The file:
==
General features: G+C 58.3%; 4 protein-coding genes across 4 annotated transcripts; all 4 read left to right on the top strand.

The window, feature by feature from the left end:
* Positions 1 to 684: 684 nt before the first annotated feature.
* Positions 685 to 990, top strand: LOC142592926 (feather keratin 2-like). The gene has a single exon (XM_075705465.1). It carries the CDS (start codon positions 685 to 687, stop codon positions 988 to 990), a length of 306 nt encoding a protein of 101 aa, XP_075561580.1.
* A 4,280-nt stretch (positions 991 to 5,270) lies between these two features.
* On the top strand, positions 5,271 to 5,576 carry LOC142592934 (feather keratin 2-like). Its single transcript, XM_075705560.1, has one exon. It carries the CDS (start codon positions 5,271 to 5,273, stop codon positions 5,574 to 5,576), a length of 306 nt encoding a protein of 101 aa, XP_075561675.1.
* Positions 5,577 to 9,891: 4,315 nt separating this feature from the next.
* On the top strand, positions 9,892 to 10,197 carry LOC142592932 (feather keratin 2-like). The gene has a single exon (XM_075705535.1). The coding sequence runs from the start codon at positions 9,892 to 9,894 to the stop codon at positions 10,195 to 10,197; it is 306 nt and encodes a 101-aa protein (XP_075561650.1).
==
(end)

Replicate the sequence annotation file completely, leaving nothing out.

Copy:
General features: G+C 58.3%; 4 protein-coding genes across 4 annotated transcripts; all 4 read left to right on the top strand.

The window, feature by feature from the left end:
* Positions 1 to 684: 684 nt before the first annotated feature.
* Positions 685 to 990, top strand: LOC142592926 (feather keratin 2-like). The gene has a single exon (XM_075705465.1). It carries the CDS (start codon positions 685 to 687, stop codon positions 988 to 990), a length of 306 nt encoding a protein of 101 aa, XP_075561580.1.
* A 4,280-nt stretch (positions 991 to 5,270) lies between these two features.
* On the top strand, positions 5,271 to 5,576 carry LOC142592934 (feather keratin 2-like). Its single transcript, XM_075705560.1, has one exon. It carries the CDS (start codon positions 5,271 to 5,273, stop codon positions 5,574 to 5,576), a length of 306 nt encoding a protein of 101 aa, XP_075561675.1.
* Positions 5,577 to 9,891: 4,315 nt separating this feature from the next.
* On the top strand, positions 9,892 to 10,197 carry LOC142592932 (feather keratin 2-like). The gene has a single exon (XM_075705535.1). The coding sequence runs from the start codon at positions 9,892 to 9,894 to the stop codon at positions 10,195 to 10,197; it is 306 nt and encodes a 101-aa protein (XP_075561650.1).